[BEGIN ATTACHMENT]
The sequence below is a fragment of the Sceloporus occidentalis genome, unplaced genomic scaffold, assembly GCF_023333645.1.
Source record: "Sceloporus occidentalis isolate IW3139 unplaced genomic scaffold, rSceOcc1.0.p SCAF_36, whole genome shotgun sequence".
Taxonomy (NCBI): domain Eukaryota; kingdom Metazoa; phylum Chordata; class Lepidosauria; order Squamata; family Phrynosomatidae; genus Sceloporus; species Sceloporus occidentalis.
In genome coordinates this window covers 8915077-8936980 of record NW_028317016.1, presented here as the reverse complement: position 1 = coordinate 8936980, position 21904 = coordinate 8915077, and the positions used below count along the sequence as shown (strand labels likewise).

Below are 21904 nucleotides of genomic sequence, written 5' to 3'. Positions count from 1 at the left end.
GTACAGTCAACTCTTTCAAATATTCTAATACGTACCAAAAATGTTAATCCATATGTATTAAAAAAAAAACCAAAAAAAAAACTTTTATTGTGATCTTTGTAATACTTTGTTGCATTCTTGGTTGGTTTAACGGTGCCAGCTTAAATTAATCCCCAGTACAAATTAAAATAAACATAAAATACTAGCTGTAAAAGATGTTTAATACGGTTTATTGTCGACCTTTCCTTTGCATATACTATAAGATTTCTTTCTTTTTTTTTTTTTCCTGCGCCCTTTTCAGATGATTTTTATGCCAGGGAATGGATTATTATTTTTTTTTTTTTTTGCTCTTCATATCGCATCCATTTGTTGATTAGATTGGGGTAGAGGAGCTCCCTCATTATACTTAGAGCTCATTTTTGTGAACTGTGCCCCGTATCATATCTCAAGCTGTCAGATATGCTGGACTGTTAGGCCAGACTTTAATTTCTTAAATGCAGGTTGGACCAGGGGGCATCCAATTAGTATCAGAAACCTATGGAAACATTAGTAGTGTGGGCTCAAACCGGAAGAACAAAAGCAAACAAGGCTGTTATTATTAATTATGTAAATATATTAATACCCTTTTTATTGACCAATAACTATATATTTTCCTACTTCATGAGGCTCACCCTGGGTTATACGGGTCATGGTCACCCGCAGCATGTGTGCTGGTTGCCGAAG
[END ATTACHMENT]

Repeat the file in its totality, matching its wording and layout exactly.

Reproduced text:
The sequence below is a fragment of the Sceloporus occidentalis genome, unplaced genomic scaffold, assembly GCF_023333645.1.
Source record: "Sceloporus occidentalis isolate IW3139 unplaced genomic scaffold, rSceOcc1.0.p SCAF_36, whole genome shotgun sequence".
Taxonomy (NCBI): domain Eukaryota; kingdom Metazoa; phylum Chordata; class Lepidosauria; order Squamata; family Phrynosomatidae; genus Sceloporus; species Sceloporus occidentalis.
In genome coordinates this window covers 8915077-8936980 of record NW_028317016.1, presented here as the reverse complement: position 1 = coordinate 8936980, position 21904 = coordinate 8915077, and the positions used below count along the sequence as shown (strand labels likewise).

Below are 21904 nucleotides of genomic sequence, written 5' to 3'. Positions count from 1 at the left end.
GTACAGTCAACTCTTTCAAATATTCTAATACGTACCAAAAATGTTAATCCATATGTATTAAAAAAAAAACCAAAAAAAAAACTTTTATTGTGATCTTTGTAATACTTTGTTGCATTCTTGGTTGGTTTAACGGTGCCAGCTTAAATTAATCCCCAGTACAAATTAAAATAAACATAAAATACTAGCTGTAAAAGATGTTTAATACGGTTTATTGTCGACCTTTCCTTTGCATATACTATAAGATTTCTTTCTTTTTTTTTTTTTCCTGCGCCCTTTTCAGATGATTTTTATGCCAGGGAATGGATTATTATTTTTTTTTTTTTTTGCTCTTCATATCGCATCCATTTGTTGATTAGATTGGGGTAGAGGAGCTCCCTCATTATACTTAGAGCTCATTTTTGTGAACTGTGCCCCGTATCATATCTCAAGCTGTCAGATATGCTGGACTGTTAGGCCAGACTTTAATTTCTTAAATGCAGGTTGGACCAGGGGGCATCCAATTAGTATCAGAAACCTATGGAAACATTAGTAGTGTGGGCTCAAACCGGAAGAACAAAAGCAAACAAGGCTGTTATTATTAATTATGTAAATATATTAATACCCTTTTTATTGACCAATAACTATATATTTTCCTACTTCATGAGGCTCACCCTGGGTTATACGGGTCATGGTCACCCGCAGCATGTGTGCTGGTTGCCGAAG